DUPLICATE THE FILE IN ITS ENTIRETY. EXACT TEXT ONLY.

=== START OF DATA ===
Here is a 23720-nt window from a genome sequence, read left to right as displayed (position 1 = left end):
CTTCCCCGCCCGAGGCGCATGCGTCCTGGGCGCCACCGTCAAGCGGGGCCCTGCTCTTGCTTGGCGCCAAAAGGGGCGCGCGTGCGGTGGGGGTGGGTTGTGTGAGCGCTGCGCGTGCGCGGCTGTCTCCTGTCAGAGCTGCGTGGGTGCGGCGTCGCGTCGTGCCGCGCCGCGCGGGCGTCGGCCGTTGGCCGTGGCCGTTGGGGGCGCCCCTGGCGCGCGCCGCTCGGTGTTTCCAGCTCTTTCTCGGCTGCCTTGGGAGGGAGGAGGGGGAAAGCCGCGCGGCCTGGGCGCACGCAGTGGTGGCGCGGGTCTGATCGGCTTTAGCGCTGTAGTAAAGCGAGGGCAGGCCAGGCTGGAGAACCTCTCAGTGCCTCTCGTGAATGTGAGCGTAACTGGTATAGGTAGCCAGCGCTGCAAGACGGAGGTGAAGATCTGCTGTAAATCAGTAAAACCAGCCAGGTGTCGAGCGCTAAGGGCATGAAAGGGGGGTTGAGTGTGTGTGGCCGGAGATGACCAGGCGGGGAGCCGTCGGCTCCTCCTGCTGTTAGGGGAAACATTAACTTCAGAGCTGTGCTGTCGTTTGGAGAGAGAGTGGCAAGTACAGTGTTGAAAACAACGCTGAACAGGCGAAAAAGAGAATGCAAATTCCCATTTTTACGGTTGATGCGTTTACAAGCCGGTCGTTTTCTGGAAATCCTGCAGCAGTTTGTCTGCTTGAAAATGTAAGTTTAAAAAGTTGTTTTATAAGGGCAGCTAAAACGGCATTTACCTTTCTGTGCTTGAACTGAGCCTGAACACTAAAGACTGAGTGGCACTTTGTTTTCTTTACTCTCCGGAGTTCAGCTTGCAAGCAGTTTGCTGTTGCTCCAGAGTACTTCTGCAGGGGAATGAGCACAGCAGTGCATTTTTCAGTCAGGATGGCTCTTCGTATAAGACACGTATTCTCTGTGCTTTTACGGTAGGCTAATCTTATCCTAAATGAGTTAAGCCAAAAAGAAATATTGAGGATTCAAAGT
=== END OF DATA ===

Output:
Here is a 23720-nt window from a genome sequence, read left to right as displayed (position 1 = left end):
CTTCCCCGCCCGAGGCGCATGCGTCCTGGGCGCCACCGTCAAGCGGGGCCCTGCTCTTGCTTGGCGCCAAAAGGGGCGCGCGTGCGGTGGGGGTGGGTTGTGTGAGCGCTGCGCGTGCGCGGCTGTCTCCTGTCAGAGCTGCGTGGGTGCGGCGTCGCGTCGTGCCGCGCCGCGCGGGCGTCGGCCGTTGGCCGTGGCCGTTGGGGGCGCCCCTGGCGCGCGCCGCTCGGTGTTTCCAGCTCTTTCTCGGCTGCCTTGGGAGGGAGGAGGGGGAAAGCCGCGCGGCCTGGGCGCACGCAGTGGTGGCGCGGGTCTGATCGGCTTTAGCGCTGTAGTAAAGCGAGGGCAGGCCAGGCTGGAGAACCTCTCAGTGCCTCTCGTGAATGTGAGCGTAACTGGTATAGGTAGCCAGCGCTGCAAGACGGAGGTGAAGATCTGCTGTAAATCAGTAAAACCAGCCAGGTGTCGAGCGCTAAGGGCATGAAAGGGGGGTTGAGTGTGTGTGGCCGGAGATGACCAGGCGGGGAGCCGTCGGCTCCTCCTGCTGTTAGGGGAAACATTAACTTCAGAGCTGTGCTGTCGTTTGGAGAGAGAGTGGCAAGTACAGTGTTGAAAACAACGCTGAACAGGCGAAAAAGAGAATGCAAATTCCCATTTTTACGGTTGATGCGTTTACAAGCCGGTCGTTTTCTGGAAATCCTGCAGCAGTTTGTCTGCTTGAAAATGTAAGTTTAAAAAGTTGTTTTATAAGGGCAGCTAAAACGGCATTTACCTTTCTGTGCTTGAACTGAGCCTGAACACTAAAGACTGAGTGGCACTTTGTTTTCTTTACTCTCCGGAGTTCAGCTTGCAAGCAGTTTGCTGTTGCTCCAGAGTACTTCTGCAGGGGAATGAGCACAGCAGTGCATTTTTCAGTCAGGATGGCTCTTCGTATAAGACACGTATTCTCTGTGCTTTTACGGTAGGCTAATCTTATCCTAAATGAGTTAAGCCAAAAAGAAATATTGAGGATTCAAAGT